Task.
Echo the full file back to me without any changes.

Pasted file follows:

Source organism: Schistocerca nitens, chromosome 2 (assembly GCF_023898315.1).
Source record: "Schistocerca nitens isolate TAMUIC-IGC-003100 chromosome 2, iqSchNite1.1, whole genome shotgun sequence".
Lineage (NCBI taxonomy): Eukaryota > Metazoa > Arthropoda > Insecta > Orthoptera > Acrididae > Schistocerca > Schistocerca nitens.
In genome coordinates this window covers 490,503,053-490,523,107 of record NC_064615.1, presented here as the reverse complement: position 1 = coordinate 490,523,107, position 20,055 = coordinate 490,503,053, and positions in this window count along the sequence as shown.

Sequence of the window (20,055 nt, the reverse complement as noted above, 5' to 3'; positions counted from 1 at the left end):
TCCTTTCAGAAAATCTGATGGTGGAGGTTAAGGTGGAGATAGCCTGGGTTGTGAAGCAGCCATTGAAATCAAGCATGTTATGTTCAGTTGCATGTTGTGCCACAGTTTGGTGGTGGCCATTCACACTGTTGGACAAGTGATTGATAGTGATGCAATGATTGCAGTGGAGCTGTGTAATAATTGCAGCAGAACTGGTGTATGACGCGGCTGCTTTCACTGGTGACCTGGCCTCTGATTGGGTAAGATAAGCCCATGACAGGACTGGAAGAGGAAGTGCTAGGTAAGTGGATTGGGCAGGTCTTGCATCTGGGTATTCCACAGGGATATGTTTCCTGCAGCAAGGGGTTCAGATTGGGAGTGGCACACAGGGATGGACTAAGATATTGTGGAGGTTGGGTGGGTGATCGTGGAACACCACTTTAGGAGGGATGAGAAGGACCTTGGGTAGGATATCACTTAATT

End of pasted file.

Source organism: Schistocerca nitens, chromosome 2 (assembly GCF_023898315.1).
Source record: "Schistocerca nitens isolate TAMUIC-IGC-003100 chromosome 2, iqSchNite1.1, whole genome shotgun sequence".
Lineage (NCBI taxonomy): Eukaryota > Metazoa > Arthropoda > Insecta > Orthoptera > Acrididae > Schistocerca > Schistocerca nitens.
In genome coordinates this window covers 490,503,053-490,523,107 of record NC_064615.1, presented here as the reverse complement: position 1 = coordinate 490,523,107, position 20,055 = coordinate 490,503,053, and positions in this window count along the sequence as shown.

Sequence of the window (20,055 nt, the reverse complement as noted above, 5' to 3'; positions counted from 1 at the left end):
TCCTTTCAGAAAATCTGATGGTGGAGGTTAAGGTGGAGATAGCCTGGGTTGTGAAGCAGCCATTGAAATCAAGCATGTTATGTTCAGTTGCATGTTGTGCCACAGTTTGGTGGTGGCCATTCACACTGTTGGACAAGTGATTGATAGTGATGCAATGATTGCAGTGGAGCTGTGTAATAATTGCAGCAGAACTGGTGTATGACGCGGCTGCTTTCACTGGTGACCTGGCCTCTGATTGGGTAAGATAAGCCCATGACAGGACTGGAAGAGGAAGTGCTAGGTAAGTGGATTGGGCAGGTCTTGCATCTGGGTATTCCACAGGGATATGTTTCCTGCAGCAAGGGGTTCAGATTGGGAGTGGCACACAGGGATGGACTAAGATATTGTGGAGGTTGGGTGGGTGATCGTGGAACACCACTTTAGGAGGGATGAGAAGGACCTTGGGTAGGATATCACTTAATT